This issue, admittedly, has tired me very much, because I did not expect that it would be so complex. I believed that in an historic Archdiocese they would have resolved long ago such issues of the Pension Plan, life insurance, and healthcare. I understood later that the matter is neither solely economic, nor purely an issue of governance. However, what I found most difficult are the interpersonal relationships that have been deeply damaged along with the accumulated mistrust of the clergy and the administration of our Archdiocese. These are, as you can understand, problems that need time to be repaired. I cannot blame the clergymen for their concern and hesitation since this issue is so vital to them, to their presvyteres, and to their children, who — in regard to the pension — have until now been treated with so much indifference and non-transparency.
The explosive problem of the clergy pension plan did not allow me to sleep during the first months of my ministry in America. I knew that the funding deficit of about $65 million had constantly grown and ultimately would lead one day to the Plan’s collapse, making it incapable of paying the pensions of our retired clergy, leaving them exposed in their old age after so many years of dedicated service – even if this might not happen for some decades, when I am no longer alive. My co-workers and I have devoted many hours to meetings, teleconferences, and conversations with the clergy and experts on the topics concerning the Pension Plan and employee insurance.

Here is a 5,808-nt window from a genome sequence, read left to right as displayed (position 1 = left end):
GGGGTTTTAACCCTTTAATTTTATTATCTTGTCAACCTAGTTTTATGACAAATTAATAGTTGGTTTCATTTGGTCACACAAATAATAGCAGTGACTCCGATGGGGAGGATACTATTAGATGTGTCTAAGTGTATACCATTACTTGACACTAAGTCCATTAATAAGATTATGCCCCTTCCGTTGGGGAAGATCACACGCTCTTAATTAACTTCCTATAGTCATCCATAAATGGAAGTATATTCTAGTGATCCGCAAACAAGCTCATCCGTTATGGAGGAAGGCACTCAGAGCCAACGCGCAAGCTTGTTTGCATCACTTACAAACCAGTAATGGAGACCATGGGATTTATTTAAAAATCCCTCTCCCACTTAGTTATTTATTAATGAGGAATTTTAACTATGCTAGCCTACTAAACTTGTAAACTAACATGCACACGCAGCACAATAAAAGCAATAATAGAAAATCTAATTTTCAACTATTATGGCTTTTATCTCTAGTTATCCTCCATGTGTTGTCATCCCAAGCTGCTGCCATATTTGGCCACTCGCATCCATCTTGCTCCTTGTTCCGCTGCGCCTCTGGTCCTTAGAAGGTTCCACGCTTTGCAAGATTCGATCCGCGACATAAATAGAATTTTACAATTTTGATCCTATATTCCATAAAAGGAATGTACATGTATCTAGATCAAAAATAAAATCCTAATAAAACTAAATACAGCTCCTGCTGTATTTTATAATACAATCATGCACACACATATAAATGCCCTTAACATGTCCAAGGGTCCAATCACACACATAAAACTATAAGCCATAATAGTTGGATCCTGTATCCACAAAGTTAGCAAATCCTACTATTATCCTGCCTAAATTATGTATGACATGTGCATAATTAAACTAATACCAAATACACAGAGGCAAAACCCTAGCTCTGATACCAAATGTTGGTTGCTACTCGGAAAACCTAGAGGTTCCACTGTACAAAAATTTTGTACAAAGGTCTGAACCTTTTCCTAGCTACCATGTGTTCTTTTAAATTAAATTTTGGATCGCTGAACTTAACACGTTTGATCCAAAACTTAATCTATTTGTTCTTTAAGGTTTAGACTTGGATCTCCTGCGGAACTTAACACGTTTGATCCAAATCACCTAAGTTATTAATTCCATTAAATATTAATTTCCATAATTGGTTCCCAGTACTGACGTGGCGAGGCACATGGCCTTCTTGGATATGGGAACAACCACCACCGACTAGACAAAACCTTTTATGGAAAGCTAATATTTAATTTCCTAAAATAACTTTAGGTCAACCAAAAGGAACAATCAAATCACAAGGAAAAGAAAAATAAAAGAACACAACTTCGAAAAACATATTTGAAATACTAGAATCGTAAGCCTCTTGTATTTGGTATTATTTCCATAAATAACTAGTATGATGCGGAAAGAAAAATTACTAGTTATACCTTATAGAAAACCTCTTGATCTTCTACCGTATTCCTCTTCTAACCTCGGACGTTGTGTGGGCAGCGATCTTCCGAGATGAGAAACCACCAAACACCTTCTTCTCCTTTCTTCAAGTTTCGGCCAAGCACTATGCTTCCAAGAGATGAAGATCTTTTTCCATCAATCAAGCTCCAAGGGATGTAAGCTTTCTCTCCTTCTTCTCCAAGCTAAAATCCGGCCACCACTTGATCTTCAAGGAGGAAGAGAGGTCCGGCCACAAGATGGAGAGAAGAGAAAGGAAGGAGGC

Today, I am in the grateful position to announce that a funding solution has been found for the Pension Plan. It is a solution that will not heavily burden the parishes, the priests themselves, or the Archdiocese. I would like to emphasize that we are not freezing, nor replacing the existing Pension Plan. Following the recommendations of Mercer, one of the leading consulting firms on investment and pension topics, we have prepared a funding plan, as we had committed ourselves at the Clergy-Laity Congress this past September. By implementing this strategy, we will save the Pension Plan.
TNH: How do you feel about the Greek-American Community?
Archbishop Elpidophoros: Allow me to express my gratitude to the people of God, the faithful men and women of our Holy Archdiocese, because they inspire me and give me strength with their faith in God, their devotion to the sanctuaries and holy places of our Church, and their offerings to keep our churches, our schools, and our ministries and programs alive throughout the American nation. May God bless them, protect their families, ensure their health, and multiply the success of their works. This is the most valuable gift I would place upon the omophorion of our Patriarch.